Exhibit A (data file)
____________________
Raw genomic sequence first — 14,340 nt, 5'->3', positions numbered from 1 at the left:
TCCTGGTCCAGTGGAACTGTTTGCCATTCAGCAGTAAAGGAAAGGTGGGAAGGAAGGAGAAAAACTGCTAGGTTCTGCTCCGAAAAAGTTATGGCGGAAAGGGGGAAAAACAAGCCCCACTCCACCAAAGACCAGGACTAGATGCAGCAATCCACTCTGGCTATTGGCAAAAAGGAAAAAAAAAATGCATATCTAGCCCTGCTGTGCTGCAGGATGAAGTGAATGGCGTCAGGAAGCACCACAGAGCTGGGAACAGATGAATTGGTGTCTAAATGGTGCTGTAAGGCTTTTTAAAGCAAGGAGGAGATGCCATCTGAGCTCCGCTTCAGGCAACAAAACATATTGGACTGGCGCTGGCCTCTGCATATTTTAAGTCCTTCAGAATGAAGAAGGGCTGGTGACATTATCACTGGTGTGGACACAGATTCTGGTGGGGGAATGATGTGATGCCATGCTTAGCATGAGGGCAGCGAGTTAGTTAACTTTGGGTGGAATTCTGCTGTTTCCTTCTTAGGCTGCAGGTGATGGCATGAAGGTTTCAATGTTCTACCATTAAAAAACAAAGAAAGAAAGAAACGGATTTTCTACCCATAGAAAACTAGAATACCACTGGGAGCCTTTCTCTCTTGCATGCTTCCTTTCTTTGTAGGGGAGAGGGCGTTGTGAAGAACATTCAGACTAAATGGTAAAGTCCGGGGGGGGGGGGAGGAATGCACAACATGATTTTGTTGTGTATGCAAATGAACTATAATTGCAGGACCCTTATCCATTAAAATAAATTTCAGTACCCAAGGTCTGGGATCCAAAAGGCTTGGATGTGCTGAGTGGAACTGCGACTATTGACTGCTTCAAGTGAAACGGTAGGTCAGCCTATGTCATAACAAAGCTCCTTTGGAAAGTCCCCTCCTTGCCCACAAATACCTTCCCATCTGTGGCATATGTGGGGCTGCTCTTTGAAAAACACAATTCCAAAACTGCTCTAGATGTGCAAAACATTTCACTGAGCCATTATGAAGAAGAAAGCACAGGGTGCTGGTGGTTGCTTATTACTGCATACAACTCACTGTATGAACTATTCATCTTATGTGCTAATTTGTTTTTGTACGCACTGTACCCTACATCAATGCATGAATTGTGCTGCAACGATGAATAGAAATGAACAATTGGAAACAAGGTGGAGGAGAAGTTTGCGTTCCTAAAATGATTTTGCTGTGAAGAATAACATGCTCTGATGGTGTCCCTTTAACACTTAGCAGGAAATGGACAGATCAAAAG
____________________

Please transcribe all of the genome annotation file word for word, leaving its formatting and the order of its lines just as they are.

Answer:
Raw genomic sequence first — 14,340 nt, 5'->3', positions numbered from 1 at the left:
TCCTGGTCCAGTGGAACTGTTTGCCATTCAGCAGTAAAGGAAAGGTGGGAAGGAAGGAGAAAAACTGCTAGGTTCTGCTCCGAAAAAGTTATGGCGGAAAGGGGGAAAAACAAGCCCCACTCCACCAAAGACCAGGACTAGATGCAGCAATCCACTCTGGCTATTGGCAAAAAGGAAAAAAAAAATGCATATCTAGCCCTGCTGTGCTGCAGGATGAAGTGAATGGCGTCAGGAAGCACCACAGAGCTGGGAACAGATGAATTGGTGTCTAAATGGTGCTGTAAGGCTTTTTAAAGCAAGGAGGAGATGCCATCTGAGCTCCGCTTCAGGCAACAAAACATATTGGACTGGCGCTGGCCTCTGCATATTTTAAGTCCTTCAGAATGAAGAAGGGCTGGTGACATTATCACTGGTGTGGACACAGATTCTGGTGGGGGAATGATGTGATGCCATGCTTAGCATGAGGGCAGCGAGTTAGTTAACTTTGGGTGGAATTCTGCTGTTTCCTTCTTAGGCTGCAGGTGATGGCATGAAGGTTTCAATGTTCTACCATTAAAAAACAAAGAAAGAAAGAAACGGATTTTCTACCCATAGAAAACTAGAATACCACTGGGAGCCTTTCTCTCTTGCATGCTTCCTTTCTTTGTAGGGGAGAGGGCGTTGTGAAGAACATTCAGACTAAATGGTAAAGTCCGGGGGGGGGGGGAGGAATGCACAACATGATTTTGTTGTGTATGCAAATGAACTATAATTGCAGGACCCTTATCCATTAAAATAAATTTCAGTACCCAAGGTCTGGGATCCAAAAGGCTTGGATGTGCTGAGTGGAACTGCGACTATTGACTGCTTCAAGTGAAACGGTAGGTCAGCCTATGTCATAACAAAGCTCCTTTGGAAAGTCCCCTCCTTGCCCACAAATACCTTCCCATCTGTGGCATATGTGGGGCTGCTCTTTGAAAAACACAATTCCAAAACTGCTCTAGATGTGCAAAACATTTCACTGAGCCATTATGAAGAAGAAAGCACAGGGTGCTGGTGGTTGCTTATTACTGCATACAACTCACTGTATGAACTATTCATCTTATGTGCTAATTTGTTTTTGTACGCACTGTACCCTACATCAATGCATGAATTGTGCTGCAACGATGAATAGAAATGAACAATTGGAAACAAGGTGGAGGAGAAGTTTGCGTTCCTAAAATGATTTTGCTGTGAAGAATAACATGCTCTGATGGTGTCCCTTTAACACTTAGCAGGAAATGGACAGATCAAAAG